Europe’s universities welcome the European Union’s approach to embark on a sustainable recovery path, supported by an ambitious and unprecedented effort to enhance the welfare and strengthen the economic base of the continent. At stake is our shared capacity to successfully tackle global challenges and become a frontrunner in addressing the green and digital transitions. Research, innovation and education are key building blocks to facilitate the European Union’s necessary progress towards sustainability and resilience. Errors made in the past should not be repeated: only long-term, holistic and collaborative approaches will help overcome multi- faceted challenges. Universities across Europe restate their full commitment to contribute to these goals.
Thus, Europe’s universities stand disappointed and concerned by the limited budget proposed for the EU’s flagship programmes Horizon Europe and Erasmus+. The current proposal for Horizon Europe falls far too short of the 120 billion euros that the European Parliament and the university community considered necessary even before Covid-19. A budget cut of more than 3% (compared to the 2018 Commission proposal) for vital instruments such as the Marie Skłodowska-Curie actions and the European Research Council would hamper efforts towards strategic resilience. Under Horizon 2020, this pillar has been central in enabling Europe to move forward in tackling the current pandemic and must therefore be reinforced. For Erasmus+, plans to double (European Commission) or triple (European Parliament) funding for the programme have not been met with a lower proposal of 24.6 billion euros (2018 prices). This is clearly insufficient to meet the new and ambitious policy objectives for the next programme, including support to both physical and virtual mobility and education for all.
Both Horizon Europe and Erasmus+ are investments in our future and in our youth. They will reinforce Europe’s capacities to face today’s challenges, and those yet to come. Such challenges may take various forms and solutions will require mobilising various types of knowledge, citizens, and society.
To drive sustainability, Europe must invest in research and innovation. We urge the European institutions to (1) ensure that the funding programmes support science in all areas; (2) encourage and facilitate collaboration across disciplines and (3) foster timely association of interested non-EU countries to Horizon Europe. Finally, EU leaders must (4) recognise the long-term benefit of strengthening investigator-driven frontier research to achieve a proper balance of bottom-up and top-down approaches, throughout Horizon Europe. Europe’s universities recommend that the funds dedicated to research and innovation within Next Generation EU address holistically all challenges related to the coronavirus crisis through the same balanced approach.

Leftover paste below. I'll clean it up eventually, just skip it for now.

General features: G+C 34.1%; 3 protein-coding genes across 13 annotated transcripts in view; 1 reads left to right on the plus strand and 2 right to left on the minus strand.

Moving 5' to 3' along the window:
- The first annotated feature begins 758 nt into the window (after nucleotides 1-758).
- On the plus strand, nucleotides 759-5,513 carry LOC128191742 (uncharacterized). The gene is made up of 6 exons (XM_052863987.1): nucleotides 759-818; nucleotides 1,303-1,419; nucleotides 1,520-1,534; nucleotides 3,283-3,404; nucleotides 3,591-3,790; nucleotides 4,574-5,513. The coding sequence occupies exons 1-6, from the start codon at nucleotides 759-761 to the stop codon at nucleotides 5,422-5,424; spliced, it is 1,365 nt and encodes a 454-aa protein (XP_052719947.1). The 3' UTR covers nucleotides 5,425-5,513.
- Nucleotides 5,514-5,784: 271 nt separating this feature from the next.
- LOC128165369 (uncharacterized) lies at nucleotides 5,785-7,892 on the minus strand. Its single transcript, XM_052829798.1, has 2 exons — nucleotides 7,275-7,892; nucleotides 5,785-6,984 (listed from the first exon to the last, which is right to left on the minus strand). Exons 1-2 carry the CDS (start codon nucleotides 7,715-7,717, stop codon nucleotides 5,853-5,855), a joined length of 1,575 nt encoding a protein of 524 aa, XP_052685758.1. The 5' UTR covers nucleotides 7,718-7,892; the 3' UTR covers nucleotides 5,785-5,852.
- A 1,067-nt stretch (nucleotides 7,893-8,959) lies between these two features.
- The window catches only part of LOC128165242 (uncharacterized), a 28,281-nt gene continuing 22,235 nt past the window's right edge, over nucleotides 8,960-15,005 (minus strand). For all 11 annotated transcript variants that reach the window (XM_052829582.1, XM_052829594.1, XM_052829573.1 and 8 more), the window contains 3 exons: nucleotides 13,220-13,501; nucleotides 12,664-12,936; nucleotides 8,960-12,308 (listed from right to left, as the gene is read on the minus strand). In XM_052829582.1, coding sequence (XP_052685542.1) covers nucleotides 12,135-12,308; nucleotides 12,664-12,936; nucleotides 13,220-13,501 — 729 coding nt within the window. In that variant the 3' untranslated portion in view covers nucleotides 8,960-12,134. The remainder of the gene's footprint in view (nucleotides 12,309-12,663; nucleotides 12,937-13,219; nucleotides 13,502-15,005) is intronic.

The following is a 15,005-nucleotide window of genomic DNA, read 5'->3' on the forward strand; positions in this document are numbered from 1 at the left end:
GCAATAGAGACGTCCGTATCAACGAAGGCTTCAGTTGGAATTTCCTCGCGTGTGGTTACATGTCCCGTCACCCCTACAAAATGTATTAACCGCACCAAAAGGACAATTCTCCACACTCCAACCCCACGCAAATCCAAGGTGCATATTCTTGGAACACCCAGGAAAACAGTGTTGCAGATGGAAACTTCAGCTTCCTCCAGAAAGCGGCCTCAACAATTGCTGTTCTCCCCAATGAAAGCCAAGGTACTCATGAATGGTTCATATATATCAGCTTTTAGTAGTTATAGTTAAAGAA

Universities across Europe will contribute best to the common recovery and societal resilience if there are more synergies across research, innovation and education policies and funding programmes, and coordinated efforts between funders at European, national and regional levels.
It is now important to reach an agreement in time so that the European Union can move forward and deliver on its ambitious objectives in 2021. It is also the member states’ duty to intensify efforts in research, innovation and education, so that our societies and economies can benefit from an unprecedented momentum towards a sustainable recovery path. Therefore, we call for a commitment to new and reinforced targets for the proportion of GDP invested in research and innovation, both for public and private funding.
We, universities of Europe, urge European leaders to step up investment in research, innovation and education to foster long- term strategic resilience, enabling Europe to strongly reinforce its role as a global leader in this respect.